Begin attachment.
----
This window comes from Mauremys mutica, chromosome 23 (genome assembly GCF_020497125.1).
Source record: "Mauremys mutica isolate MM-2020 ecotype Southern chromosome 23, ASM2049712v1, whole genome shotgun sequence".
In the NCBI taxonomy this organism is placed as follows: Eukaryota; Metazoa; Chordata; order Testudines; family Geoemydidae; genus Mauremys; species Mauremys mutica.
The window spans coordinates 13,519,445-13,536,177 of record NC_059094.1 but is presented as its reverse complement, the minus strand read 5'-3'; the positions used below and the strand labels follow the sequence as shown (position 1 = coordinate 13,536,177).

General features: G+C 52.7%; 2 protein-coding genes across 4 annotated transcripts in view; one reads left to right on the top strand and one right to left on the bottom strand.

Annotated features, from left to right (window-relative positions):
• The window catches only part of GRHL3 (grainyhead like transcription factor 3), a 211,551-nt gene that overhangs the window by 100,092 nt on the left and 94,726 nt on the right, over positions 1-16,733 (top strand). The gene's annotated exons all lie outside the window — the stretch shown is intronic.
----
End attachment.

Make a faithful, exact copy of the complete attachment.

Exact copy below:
This window comes from Mauremys mutica, chromosome 23 (genome assembly GCF_020497125.1).
Source record: "Mauremys mutica isolate MM-2020 ecotype Southern chromosome 23, ASM2049712v1, whole genome shotgun sequence".
In the NCBI taxonomy this organism is placed as follows: Eukaryota; Metazoa; Chordata; order Testudines; family Geoemydidae; genus Mauremys; species Mauremys mutica.
The window spans coordinates 13,519,445-13,536,177 of record NC_059094.1 but is presented as its reverse complement, the minus strand read 5'-3'; the positions used below and the strand labels follow the sequence as shown (position 1 = coordinate 13,536,177).

General features: G+C 52.7%; 2 protein-coding genes across 4 annotated transcripts in view; one reads left to right on the top strand and one right to left on the bottom strand.

Annotated features, from left to right (window-relative positions):
• The window catches only part of GRHL3 (grainyhead like transcription factor 3), a 211,551-nt gene that overhangs the window by 100,092 nt on the left and 94,726 nt on the right, over positions 1-16,733 (top strand). The gene's annotated exons all lie outside the window — the stretch shown is intronic.